'Road Movie', 2011
6-channel video installation, sound installation with six megaphones and LED lights
Three 7' x 12' walls
Photo Tom Blanchard
courtesy of Public Studio, EVA International and The National Film Board of Canada
Public Studio, based in Toronto, is a collaborative betweem Elle Flanders (b. 1966, Canada) and Tamira Sawatzky (b. 1969, Canada). Flanders is a filmmaker and artist who was raised in Montreal and Jerusalem and received a PhD in Visual Arts from York University, Toronto, in 2014. She is an alumnus of the Whitney Independent Study Program (1996), where she mentored with Mary Kelly and Martha Rosler. Sawatzky is an architect and artist. After working for the award-winning firm MJM Architects, she founded her independent practice, Public Studio Architecture. Together their work, which has received many awards, has been exhibited internationally. Recent exhibitions include: The Accelerators (2015), CONTACT Photography Festival, O’Born Contemporary, Toronto; Drone Wedding (2014), Ryerson Image Centre Media Wall, Toronto; Road Movie (2013), SAW Gallery, Ottawa; and What Isn’t There (2012), Zochrot Gallery, Tel Aviv. Public art commissions include: Zero Hour (2015), Nuit Blanche, Toronto; 120 Mirrors (2015), Lee Lifeson Art Park in North York, Toronto; among many others. Their work has been screened at many festivals, including: Rotterdam International Film Festival, Rotterdam (2015); Toronto Urban Film Festival (2014); Museum of Modern Art (2006), New York; and the Berlin International Film Festival (2005).
Public Studio is made up of Elle Flanders and Tamira Sawatzky, who both have backgrounds in photography, film, and architecture. Often working in collaboration with others, Public Studio’s multidisciplinary practice – which spans a wide range of topics including war, globalization, postcolonialism, and political dissent – results as large-scale public artworks, films, installations, lens-based works, and socially engaged projects. Their photographs and immersive film installations consider the relationship between ethics and aesthetics and the role of aesthetic judgment. Central to their practice is not just how to make meaning but how to make meaning matter.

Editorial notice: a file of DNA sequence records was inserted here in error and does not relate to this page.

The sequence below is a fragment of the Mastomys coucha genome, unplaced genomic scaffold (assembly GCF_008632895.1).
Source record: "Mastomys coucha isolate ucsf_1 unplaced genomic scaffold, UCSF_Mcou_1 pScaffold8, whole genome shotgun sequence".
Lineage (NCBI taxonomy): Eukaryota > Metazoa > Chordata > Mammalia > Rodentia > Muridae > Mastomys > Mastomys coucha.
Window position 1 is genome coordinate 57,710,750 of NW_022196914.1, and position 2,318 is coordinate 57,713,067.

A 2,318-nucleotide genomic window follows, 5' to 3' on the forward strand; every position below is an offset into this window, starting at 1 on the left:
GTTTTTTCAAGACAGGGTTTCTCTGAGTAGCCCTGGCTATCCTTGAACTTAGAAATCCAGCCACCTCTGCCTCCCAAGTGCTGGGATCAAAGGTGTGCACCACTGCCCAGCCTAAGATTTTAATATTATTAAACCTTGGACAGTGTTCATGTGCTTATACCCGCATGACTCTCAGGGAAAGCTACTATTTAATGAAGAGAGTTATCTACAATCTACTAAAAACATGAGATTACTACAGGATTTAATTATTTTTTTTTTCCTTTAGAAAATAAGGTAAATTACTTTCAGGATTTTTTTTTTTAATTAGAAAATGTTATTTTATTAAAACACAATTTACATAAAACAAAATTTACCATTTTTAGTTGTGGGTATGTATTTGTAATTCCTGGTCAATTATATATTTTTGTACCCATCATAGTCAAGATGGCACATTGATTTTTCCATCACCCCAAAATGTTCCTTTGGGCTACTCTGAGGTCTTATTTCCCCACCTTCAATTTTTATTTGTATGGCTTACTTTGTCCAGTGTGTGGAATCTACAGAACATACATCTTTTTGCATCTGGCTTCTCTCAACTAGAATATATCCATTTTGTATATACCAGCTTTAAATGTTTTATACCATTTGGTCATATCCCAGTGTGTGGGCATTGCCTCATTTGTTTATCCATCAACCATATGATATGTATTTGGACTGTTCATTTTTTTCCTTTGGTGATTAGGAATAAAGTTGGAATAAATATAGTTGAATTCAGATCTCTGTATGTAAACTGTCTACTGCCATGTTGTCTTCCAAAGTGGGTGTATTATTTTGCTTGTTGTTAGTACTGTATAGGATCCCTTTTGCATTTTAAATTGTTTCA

In their most recent work, they address crucial contemporary issues; for instance, Migrant Choir (2015) was a choral intervention at the Venice Biennale in which twenty-two refugees sang three European national anthems (British, French, and Italian); Zero Hour (2015), a 360-degree projection in a custom-built geodesic dome, considers the effects of climate change in the southern hemisphere due to northern extraction (presented together with a newly commissioned poem by artist Etel Adnan); The Dialogues (2014), a series of films displayed in public spaces (subway-tunnel monitors and LED advertising billboards), focuses on revolutionary speeches or dialogue uttered in cinema over the last century; Drone Wedding (2014) is an eight-channel film installation that examines surveillance in our everyday lives; Visit Palestine: Change Your View (2014) is a work where they turned their art studio into a travel agency, which ran tours to the West Bank; and What Isn’t There (1999–2014) is an installation project that documents Palestinian villages that no longer exist.
Conceived while Public Movement were living in Palestine, Road Movie (2015) is a large-scale film installation that depicts a system of segregated roads that has been built as part of the Israeli military control over the West Bank. There are roads for Jewish-Israeli settlers and roads for Palestinians; hence, the roads are commonly referred to as the ‘Apartheid Roads’. Public Studio travelled these roads for six months, filming each one and the impact this system has on people in their daily lives. Shot in stop-motion animation and projected onto both sides of the three staggered screens, the installation unfolds like a filmstrip. Viewers are invited to cross between the two ‘sides’ of the work, the front and the back.